GK: Hello?

SS: Duane, it's your mother --

GK: Yeah. Hi, Mom.

SS: Duane---- Where are you? I drove by the house ---- lights out ----- newspapers all over the lawn-----

GK: I'm in San Francisco, Mom.

SS: Well, for heaven't sake. Couldn't you say something when you go out of town? What are you doing out there?

GK: Came out to visit some friends, Mom.

SS: Well, who?

GK: Friends. Don't worry about it.

SS: "Don't worry." Duane, my life is worry. I wake up with worry every morning. And then I go in your house to make sure you didn't leave the gas on and there is your computer, and you are still trying to write that dreadful novel about matricide----

GK: It's not about matricide, Mom. It's about the side of a mattress.

SS: Whatever. It's so dark, honey. So violent.

GK: I don't recall asking you to read it, Mom.

SS: Well, I let myself in to water the plants and there it was.

GK: You go into my computer?

SS: Honey, I need to know these things.

GK: But it's my computer----

SS: Honey, who is going to look after you if I don't? I just ask you that. Who is going to make sure you don't go off the deep end?

GK: How did you know my password?

SS: Duane, I am a mother, I have known your password since you were born. Anyway, who's the friend out there?

GK: Her name is Jessie, she's a park ranger at the Grateful Dead National Historic Site in Haight-Ashbury.

SS: This is a real historic site?

GK: It's an old ballroom where they played in the Sixties. It still smells of weed.

SS: And she's a park ranger?

GK: She wears a special sort of tie-dye uniform and her hair sticks straight up and she sings some of their songs.

SS: How do you know her?

GK: Facebook. We're friends of the Dead.

SS: That doesn't sound good. So? And------?

GK: And what?

SS: That's what I'm asking. And what???

GK: She's a friend. A friend friend.

SS: You went all that way out there to visit a friend friend?

GK: I like it out here.

SS: Well, I wish you'd be friends with someone other than the Dead. Your aunt Susie just got her twelfth grandchild. A little girl. She is so happy. The kid is two months old and already ---- hundreds of photographs. She pulls out her phone ----- she's got videos, pictures ---- me, I've got pictures of my geraniums.

GK: So was there something you called about, Mom?

SS: "Was there something you called about"------ yes, I called to make sure you were alive. Okay?

GK: How's Dad?

SS: Well, he went to turn off a circuit breaker in the basement and he got a terrible shock and now we're sitting here in the dark.

GK: Is he alright?

SS: He's fine. Just had to change his pants and now he's lying down for awhile.

GK: You don't think you should call a doctor?

SS: If I called a doctor every time he wet his pants, we'd have a permanent medical staff on duty. No---- I think it was good for him. Got his heart beating a little faster. (OFF) Hank! (TR MUMBLES) Duane's in San Francisco. He wants to say hi, dear. (TR MUMBLES) (SS, ON) Here he is, Duane --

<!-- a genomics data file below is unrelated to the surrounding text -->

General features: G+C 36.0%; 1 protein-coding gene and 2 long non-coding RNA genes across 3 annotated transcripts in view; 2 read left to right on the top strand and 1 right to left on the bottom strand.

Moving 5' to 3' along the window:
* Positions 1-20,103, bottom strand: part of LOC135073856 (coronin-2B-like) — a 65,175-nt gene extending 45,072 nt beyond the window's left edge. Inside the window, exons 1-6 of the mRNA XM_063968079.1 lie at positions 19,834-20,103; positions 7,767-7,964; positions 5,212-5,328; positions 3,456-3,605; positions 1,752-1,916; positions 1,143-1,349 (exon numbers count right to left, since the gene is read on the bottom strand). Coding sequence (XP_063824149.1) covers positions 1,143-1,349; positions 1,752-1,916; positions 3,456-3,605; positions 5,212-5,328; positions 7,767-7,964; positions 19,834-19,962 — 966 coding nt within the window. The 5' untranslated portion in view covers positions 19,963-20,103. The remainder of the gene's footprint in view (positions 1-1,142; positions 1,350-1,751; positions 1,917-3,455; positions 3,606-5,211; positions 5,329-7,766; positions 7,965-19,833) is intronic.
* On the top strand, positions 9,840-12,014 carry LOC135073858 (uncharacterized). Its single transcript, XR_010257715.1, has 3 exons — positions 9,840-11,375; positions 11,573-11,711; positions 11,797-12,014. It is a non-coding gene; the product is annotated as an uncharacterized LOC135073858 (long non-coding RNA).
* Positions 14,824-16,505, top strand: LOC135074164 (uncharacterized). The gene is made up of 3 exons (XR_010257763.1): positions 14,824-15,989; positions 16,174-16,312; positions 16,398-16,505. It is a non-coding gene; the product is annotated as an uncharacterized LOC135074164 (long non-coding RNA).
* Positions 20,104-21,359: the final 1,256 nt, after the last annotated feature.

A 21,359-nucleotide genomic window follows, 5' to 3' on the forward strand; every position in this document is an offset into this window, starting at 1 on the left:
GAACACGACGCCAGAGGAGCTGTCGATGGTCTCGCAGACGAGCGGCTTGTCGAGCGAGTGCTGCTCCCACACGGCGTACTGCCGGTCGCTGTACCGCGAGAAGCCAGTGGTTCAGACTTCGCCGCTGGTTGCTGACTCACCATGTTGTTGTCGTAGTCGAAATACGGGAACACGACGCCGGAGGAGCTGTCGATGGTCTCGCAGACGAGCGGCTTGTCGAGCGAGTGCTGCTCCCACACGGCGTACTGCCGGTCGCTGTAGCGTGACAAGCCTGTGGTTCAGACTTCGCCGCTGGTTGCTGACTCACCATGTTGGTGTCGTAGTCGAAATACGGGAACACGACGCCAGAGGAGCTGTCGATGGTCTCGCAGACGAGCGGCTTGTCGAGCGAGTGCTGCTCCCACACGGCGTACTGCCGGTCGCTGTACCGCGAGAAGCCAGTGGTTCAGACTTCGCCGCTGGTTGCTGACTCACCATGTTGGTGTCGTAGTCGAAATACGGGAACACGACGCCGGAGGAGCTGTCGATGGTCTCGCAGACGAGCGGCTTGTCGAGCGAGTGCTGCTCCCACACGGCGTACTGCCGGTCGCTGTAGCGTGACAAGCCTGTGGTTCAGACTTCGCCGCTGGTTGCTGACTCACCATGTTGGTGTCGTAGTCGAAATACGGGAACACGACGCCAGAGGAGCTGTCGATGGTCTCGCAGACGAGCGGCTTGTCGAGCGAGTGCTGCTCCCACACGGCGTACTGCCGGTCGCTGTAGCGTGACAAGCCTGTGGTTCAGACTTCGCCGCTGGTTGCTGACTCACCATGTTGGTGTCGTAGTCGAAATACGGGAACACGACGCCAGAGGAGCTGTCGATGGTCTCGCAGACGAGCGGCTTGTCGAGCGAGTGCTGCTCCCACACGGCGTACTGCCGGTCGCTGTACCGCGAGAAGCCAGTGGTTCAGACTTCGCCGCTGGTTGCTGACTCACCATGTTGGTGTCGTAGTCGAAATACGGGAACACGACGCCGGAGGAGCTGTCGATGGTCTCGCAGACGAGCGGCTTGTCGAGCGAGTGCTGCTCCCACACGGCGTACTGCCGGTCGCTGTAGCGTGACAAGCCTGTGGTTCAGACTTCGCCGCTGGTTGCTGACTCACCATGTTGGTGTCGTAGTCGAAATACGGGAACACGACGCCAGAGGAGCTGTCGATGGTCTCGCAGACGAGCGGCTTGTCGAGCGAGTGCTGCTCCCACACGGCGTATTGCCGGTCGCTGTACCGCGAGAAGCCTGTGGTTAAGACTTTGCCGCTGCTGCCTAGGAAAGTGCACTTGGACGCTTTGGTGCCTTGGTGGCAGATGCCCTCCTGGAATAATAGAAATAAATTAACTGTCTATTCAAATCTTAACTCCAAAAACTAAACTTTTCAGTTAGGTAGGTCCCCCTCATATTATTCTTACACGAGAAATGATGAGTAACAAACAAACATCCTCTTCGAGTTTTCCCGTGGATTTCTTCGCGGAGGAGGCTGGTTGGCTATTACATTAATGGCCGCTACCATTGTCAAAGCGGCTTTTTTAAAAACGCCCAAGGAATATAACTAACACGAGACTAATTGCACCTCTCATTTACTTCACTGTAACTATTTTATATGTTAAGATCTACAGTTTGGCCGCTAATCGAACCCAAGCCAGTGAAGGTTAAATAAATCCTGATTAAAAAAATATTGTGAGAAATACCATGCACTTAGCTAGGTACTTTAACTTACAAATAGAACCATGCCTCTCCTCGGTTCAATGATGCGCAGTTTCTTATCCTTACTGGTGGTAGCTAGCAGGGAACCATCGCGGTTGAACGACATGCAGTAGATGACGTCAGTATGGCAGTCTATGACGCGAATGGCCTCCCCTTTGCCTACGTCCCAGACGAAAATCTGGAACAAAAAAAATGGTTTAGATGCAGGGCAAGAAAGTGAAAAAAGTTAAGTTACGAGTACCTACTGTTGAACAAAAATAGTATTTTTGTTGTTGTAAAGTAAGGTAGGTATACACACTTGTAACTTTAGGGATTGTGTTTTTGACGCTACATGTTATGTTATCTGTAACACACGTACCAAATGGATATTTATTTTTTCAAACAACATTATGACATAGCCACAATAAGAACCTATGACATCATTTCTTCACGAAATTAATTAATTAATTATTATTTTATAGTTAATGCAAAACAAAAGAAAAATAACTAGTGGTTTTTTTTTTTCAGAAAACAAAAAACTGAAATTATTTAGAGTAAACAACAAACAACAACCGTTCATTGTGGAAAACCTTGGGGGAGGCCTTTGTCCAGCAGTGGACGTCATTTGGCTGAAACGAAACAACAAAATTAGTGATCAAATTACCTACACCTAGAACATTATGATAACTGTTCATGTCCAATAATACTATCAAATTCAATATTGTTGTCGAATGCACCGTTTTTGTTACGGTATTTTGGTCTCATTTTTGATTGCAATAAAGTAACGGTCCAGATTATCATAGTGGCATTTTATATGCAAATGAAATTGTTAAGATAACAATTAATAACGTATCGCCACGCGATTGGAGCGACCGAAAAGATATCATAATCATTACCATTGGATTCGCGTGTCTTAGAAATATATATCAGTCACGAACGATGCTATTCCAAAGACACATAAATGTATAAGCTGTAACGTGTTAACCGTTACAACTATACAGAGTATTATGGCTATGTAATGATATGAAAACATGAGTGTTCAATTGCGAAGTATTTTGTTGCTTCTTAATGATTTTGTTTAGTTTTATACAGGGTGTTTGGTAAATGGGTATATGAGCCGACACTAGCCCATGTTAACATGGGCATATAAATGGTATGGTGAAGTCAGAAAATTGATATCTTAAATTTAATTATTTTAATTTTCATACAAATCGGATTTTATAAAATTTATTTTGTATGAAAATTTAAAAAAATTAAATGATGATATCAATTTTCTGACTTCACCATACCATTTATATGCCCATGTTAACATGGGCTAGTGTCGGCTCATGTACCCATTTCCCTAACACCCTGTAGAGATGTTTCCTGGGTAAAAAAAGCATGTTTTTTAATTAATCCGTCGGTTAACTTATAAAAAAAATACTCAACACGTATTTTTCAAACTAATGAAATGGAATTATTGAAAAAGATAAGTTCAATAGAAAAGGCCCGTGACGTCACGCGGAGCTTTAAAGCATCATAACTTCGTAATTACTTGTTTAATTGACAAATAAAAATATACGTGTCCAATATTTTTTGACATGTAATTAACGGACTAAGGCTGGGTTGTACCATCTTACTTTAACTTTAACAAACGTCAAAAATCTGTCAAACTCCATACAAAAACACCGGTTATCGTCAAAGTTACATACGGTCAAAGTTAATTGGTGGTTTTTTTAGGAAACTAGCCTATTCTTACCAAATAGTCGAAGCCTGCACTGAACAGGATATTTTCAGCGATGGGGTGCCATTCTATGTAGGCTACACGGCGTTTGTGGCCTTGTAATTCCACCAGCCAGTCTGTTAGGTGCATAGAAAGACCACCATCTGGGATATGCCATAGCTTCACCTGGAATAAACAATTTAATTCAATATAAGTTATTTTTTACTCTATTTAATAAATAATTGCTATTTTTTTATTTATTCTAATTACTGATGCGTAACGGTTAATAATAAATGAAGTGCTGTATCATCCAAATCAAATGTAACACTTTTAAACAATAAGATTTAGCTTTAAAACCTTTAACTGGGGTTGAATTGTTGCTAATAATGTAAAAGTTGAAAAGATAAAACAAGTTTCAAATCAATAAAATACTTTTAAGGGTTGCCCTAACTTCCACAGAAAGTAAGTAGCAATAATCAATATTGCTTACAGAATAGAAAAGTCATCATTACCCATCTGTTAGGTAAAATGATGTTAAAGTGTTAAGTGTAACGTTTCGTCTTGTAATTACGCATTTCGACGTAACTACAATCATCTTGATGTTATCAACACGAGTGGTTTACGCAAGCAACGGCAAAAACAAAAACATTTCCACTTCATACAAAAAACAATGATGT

TR: (SINGS) Where little cable cars go halfway to the stars.....

GK: Dad? You ok? You don't sound right.

TR: And different strokes for different folks

I am everyday people

GK: Dad, I think you should call your cardiologist---- Dad --

TR: Take another little piece of my heart now, baby!

Break another little bit of my heart now, darling, yeah, yeah, yeah.

Have another little piece of my heart now, baby,

GK: Dad. I'm worried.

TR: We gotta live together!

GK: Alright, Dad. Just . . .take care of yourself.

TR: (LOUDER) One pill makes you larger

And one pill makes you small

And the ones that mother gives you

Don't do anything at all

SS: (OFF) Hank, give me the phone and go lie down. (ON) Duane?

GK: Mom? I never heard Dad sing before.

SS: Yeah, well, a major electrical shock'll do that to you. So what is San Francisco like? Huh? Is it beautiful?

GK: You haven't been here?

SS: Of course not. We almost went. Back in 1967. Your dad wanted to put flowers in his hair. We had it all arranged. You were six months old. And then when I handed you over to my mother to spend the week, you got big tears in your eyes, and I told, Hank, I said, Hank, I can't leave my boy. I am his world. I can't go to San Francisco and go sashaying around in bell-bottoms and fringe vest and smoke marijuana and all of that. What if I should get high on pills or something and whip off my shirt and go dancing topless in the park at some Be-In Happening sort of thing and somebody took a picture and years from now, when my Duane is grown up, someone publishes that picture of his mother? I could not live with myself, Duane. So I didn't go. (WEEPY) I never had a wild youth. Because I love you too much. That's why. (SOBS)

GK: Mom-----


GK: Mom, I'm coming home on Monday.

SS: Only if you want to. Don't do it for me, Duane.

GK: I want to.

SS: Love you, honey.

GK: Love you, too, Mom.

SS: Bye, now.

GK: Bye, Mom.